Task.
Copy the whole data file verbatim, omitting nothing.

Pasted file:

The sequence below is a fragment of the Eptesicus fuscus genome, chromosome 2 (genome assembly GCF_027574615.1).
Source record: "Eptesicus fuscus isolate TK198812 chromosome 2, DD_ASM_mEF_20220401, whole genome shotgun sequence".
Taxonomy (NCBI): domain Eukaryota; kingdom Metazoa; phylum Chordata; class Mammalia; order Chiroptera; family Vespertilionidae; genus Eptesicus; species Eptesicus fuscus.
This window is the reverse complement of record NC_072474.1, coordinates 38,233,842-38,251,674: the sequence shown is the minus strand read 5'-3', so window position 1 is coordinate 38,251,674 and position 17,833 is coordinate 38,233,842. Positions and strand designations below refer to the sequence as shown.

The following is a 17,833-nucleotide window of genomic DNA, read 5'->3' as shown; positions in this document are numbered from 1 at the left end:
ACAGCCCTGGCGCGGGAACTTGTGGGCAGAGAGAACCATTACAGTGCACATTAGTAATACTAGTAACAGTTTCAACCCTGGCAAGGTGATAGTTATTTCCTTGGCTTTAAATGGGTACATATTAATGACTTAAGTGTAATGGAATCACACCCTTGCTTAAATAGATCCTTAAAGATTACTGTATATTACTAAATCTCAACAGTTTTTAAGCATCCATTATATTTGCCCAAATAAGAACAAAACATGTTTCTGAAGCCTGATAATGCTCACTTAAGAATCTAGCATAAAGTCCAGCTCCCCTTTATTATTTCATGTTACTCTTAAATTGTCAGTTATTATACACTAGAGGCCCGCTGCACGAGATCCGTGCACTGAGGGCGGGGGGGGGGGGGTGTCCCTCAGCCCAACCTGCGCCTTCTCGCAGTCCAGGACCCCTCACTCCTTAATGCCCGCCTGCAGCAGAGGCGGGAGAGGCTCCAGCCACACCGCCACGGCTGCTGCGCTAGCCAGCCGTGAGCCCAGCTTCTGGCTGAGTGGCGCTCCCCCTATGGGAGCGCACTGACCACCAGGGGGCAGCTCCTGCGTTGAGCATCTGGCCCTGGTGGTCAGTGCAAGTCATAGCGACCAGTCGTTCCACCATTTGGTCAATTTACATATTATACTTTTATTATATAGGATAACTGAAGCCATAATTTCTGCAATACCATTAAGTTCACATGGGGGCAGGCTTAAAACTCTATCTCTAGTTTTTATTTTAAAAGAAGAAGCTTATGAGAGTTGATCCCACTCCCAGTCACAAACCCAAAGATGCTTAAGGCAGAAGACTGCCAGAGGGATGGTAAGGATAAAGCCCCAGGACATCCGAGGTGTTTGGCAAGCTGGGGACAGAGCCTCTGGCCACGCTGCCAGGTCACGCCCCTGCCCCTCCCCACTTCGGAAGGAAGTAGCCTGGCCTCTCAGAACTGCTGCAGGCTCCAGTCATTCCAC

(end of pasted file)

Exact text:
The sequence below is a fragment of the Eptesicus fuscus genome, chromosome 2 (genome assembly GCF_027574615.1).
Source record: "Eptesicus fuscus isolate TK198812 chromosome 2, DD_ASM_mEF_20220401, whole genome shotgun sequence".
Taxonomy (NCBI): domain Eukaryota; kingdom Metazoa; phylum Chordata; class Mammalia; order Chiroptera; family Vespertilionidae; genus Eptesicus; species Eptesicus fuscus.
This window is the reverse complement of record NC_072474.1, coordinates 38,233,842-38,251,674: the sequence shown is the minus strand read 5'-3', so window position 1 is coordinate 38,251,674 and position 17,833 is coordinate 38,233,842. Positions and strand designations below refer to the sequence as shown.

The following is a 17,833-nucleotide window of genomic DNA, read 5'->3' as shown; positions in this document are numbered from 1 at the left end:
ACAGCCCTGGCGCGGGAACTTGTGGGCAGAGAGAACCATTACAGTGCACATTAGTAATACTAGTAACAGTTTCAACCCTGGCAAGGTGATAGTTATTTCCTTGGCTTTAAATGGGTACATATTAATGACTTAAGTGTAATGGAATCACACCCTTGCTTAAATAGATCCTTAAAGATTACTGTATATTACTAAATCTCAACAGTTTTTAAGCATCCATTATATTTGCCCAAATAAGAACAAAACATGTTTCTGAAGCCTGATAATGCTCACTTAAGAATCTAGCATAAAGTCCAGCTCCCCTTTATTATTTCATGTTACTCTTAAATTGTCAGTTATTATACACTAGAGGCCCGCTGCACGAGATCCGTGCACTGAGGGCGGGGGGGGGGGGGTGTCCCTCAGCCCAACCTGCGCCTTCTCGCAGTCCAGGACCCCTCACTCCTTAATGCCCGCCTGCAGCAGAGGCGGGAGAGGCTCCAGCCACACCGCCACGGCTGCTGCGCTAGCCAGCCGTGAGCCCAGCTTCTGGCTGAGTGGCGCTCCCCCTATGGGAGCGCACTGACCACCAGGGGGCAGCTCCTGCGTTGAGCATCTGGCCCTGGTGGTCAGTGCAAGTCATAGCGACCAGTCGTTCCACCATTTGGTCAATTTACATATTATACTTTTATTATATAGGATAACTGAAGCCATAATTTCTGCAATACCATTAAGTTCACATGGGGGCAGGCTTAAAACTCTATCTCTAGTTTTTATTTTAAAAGAAGAAGCTTATGAGAGTTGATCCCACTCCCAGTCACAAACCCAAAGATGCTTAAGGCAGAAGACTGCCAGAGGGATGGTAAGGATAAAGCCCCAGGACATCCGAGGTGTTTGGCAAGCTGGGGACAGAGCCTCTGGCCACGCTGCCAGGTCACGCCCCTGCCCCTCCCCACTTCGGAAGGAAGTAGCCTGGCCTCTCAGAACTGCTGCAGGCTCCAGTCATTCCAC